In recent years, much attention has been placed on the alarming increase of attention deficit hyperactivity disorder (ADHD) diagnoses in children. This condition is characterized by impulsive behavior, inattention, and trouble focusing, and affects more than five million American children between the ages of three and seventeen.
Some of the most common treatments include ADHD coaching, counseling for ADHD, and medication. One of the most effective treatments is cognitive behavioral therapy for ADHD. This therapy focuses on re-training the mind, urging patients to think using newer, more positive thoughts.
Here are some of the techniques therapists that employ cognitive behavioral therapy for ADHD use to help their patients.
- Redirection. Children with ADHD can be disruptive in class, as they are prone to yelling out answers, or interrupting their friends. Therapists can sometimes enter the classroom as part of what is called a “push-in” service, helping children with impulsive behavior redirect their focus. For example, if a child with ADHD suddenly shouts out that he or she wants to play a game in the middle of a math lesson, the therapist can quickly offer a different solution, asking the child to participate in the lesson for another 10 minutes, then play a game related to the math skill.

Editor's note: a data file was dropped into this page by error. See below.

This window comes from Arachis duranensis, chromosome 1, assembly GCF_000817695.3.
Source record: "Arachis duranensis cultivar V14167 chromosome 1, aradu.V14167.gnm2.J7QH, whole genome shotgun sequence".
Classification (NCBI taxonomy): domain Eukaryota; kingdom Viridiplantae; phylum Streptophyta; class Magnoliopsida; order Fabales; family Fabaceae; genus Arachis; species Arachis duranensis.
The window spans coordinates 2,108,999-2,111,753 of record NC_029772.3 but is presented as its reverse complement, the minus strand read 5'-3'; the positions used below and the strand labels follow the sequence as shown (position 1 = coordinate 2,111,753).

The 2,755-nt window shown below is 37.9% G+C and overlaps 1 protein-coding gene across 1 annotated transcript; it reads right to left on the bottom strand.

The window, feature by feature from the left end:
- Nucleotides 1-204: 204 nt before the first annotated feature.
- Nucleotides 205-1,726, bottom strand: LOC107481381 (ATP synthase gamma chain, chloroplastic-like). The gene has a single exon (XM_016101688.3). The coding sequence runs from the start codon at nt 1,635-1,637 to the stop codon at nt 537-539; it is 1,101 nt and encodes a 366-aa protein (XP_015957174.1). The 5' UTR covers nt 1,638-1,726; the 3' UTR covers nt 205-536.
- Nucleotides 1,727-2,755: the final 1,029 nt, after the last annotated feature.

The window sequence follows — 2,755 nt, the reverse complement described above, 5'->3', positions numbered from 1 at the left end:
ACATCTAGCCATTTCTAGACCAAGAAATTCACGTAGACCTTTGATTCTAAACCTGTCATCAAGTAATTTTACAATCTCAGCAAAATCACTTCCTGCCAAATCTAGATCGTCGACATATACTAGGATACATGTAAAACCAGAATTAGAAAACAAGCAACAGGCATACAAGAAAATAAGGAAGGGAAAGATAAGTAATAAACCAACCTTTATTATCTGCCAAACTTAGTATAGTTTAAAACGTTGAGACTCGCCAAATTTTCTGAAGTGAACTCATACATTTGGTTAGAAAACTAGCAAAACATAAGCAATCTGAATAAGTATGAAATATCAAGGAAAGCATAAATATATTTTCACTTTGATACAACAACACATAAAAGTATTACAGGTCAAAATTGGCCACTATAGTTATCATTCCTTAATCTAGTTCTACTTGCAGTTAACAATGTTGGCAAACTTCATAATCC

- Positive Reinforcement. Depression is a common side effect of ADHD, as children feel that they are unable to keep up with their peers on learning goals. One CNN report shows that children with ADHD are four times more likely to develop depression than their peers. Their inattention often delays turning in homework, and makes it harder to retain the information taught in class. Therapists help these children plant new, positive thoughts into their mind, helping them understand that their condition is treatable, and does not dictate who they are.
- Exercise. The impulsive aspect of ADHD can often be reduced with exercise. Studies show that children can bring their behavior under control with the help of exercise, as it releases tension and extra energy. Sports can give these children an active outlet as well, and also teach them important social skills that often hinder their relationships with peers. Therapists can suggest different exercises are useful for each individual patient.
In the treatment of ADHD, cognitive behavioral therapy has proven highly effective. This does not mean that medication won’t be necessary, but rather than parents shouldn’t solely rely on mediation. Instead, a combination of treatments would work best.